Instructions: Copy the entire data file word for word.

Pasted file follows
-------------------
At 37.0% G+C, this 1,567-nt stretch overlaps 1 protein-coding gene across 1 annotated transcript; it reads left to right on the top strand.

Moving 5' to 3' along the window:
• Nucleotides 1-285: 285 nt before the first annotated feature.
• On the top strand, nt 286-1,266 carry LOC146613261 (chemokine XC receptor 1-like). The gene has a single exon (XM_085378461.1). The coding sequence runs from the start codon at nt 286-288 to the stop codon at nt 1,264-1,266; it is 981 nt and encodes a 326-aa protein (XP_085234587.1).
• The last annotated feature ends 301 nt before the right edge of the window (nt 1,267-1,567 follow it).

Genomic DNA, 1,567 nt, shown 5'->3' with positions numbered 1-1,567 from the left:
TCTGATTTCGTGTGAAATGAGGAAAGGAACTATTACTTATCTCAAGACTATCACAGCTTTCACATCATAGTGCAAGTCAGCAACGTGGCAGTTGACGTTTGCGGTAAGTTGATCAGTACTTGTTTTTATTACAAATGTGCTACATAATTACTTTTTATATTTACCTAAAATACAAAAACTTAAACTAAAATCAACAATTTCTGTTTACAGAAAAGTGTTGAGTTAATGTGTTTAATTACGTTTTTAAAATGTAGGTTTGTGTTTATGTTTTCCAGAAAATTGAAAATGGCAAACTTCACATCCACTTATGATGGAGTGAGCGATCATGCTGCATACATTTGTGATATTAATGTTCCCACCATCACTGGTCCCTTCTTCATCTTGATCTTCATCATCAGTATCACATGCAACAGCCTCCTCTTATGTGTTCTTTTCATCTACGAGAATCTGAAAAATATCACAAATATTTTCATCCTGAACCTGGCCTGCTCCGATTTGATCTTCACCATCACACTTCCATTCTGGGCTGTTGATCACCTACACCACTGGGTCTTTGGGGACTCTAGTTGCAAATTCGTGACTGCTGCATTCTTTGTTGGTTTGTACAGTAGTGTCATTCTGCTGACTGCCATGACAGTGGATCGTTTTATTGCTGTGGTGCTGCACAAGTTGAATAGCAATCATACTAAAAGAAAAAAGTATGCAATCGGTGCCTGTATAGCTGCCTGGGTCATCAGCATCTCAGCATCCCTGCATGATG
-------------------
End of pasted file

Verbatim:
At 37.0% G+C, this 1,567-nt stretch overlaps 1 protein-coding gene across 1 annotated transcript; it reads left to right on the top strand.

Moving 5' to 3' along the window:
• Nucleotides 1-285: 285 nt before the first annotated feature.
• On the top strand, nt 286-1,266 carry LOC146613261 (chemokine XC receptor 1-like). The gene has a single exon (XM_085378461.1). The coding sequence runs from the start codon at nt 286-288 to the stop codon at nt 1,264-1,266; it is 981 nt and encodes a 326-aa protein (XP_085234587.1).
• The last annotated feature ends 301 nt before the right edge of the window (nt 1,267-1,567 follow it).

Genomic DNA, 1,567 nt, shown 5'->3' with positions numbered 1-1,567 from the left:
TCTGATTTCGTGTGAAATGAGGAAAGGAACTATTACTTATCTCAAGACTATCACAGCTTTCACATCATAGTGCAAGTCAGCAACGTGGCAGTTGACGTTTGCGGTAAGTTGATCAGTACTTGTTTTTATTACAAATGTGCTACATAATTACTTTTTATATTTACCTAAAATACAAAAACTTAAACTAAAATCAACAATTTCTGTTTACAGAAAAGTGTTGAGTTAATGTGTTTAATTACGTTTTTAAAATGTAGGTTTGTGTTTATGTTTTCCAGAAAATTGAAAATGGCAAACTTCACATCCACTTATGATGGAGTGAGCGATCATGCTGCATACATTTGTGATATTAATGTTCCCACCATCACTGGTCCCTTCTTCATCTTGATCTTCATCATCAGTATCACATGCAACAGCCTCCTCTTATGTGTTCTTTTCATCTACGAGAATCTGAAAAATATCACAAATATTTTCATCCTGAACCTGGCCTGCTCCGATTTGATCTTCACCATCACACTTCCATTCTGGGCTGTTGATCACCTACACCACTGGGTCTTTGGGGACTCTAGTTGCAAATTCGTGACTGCTGCATTCTTTGTTGGTTTGTACAGTAGTGTCATTCTGCTGACTGCCATGACAGTGGATCGTTTTATTGCTGTGGTGCTGCACAAGTTGAATAGCAATCATACTAAAAGAAAAAAGTATGCAATCGGTGCCTGTATAGCTGCCTGGGTCATCAGCATCTCAGCATCCCTGCATGATG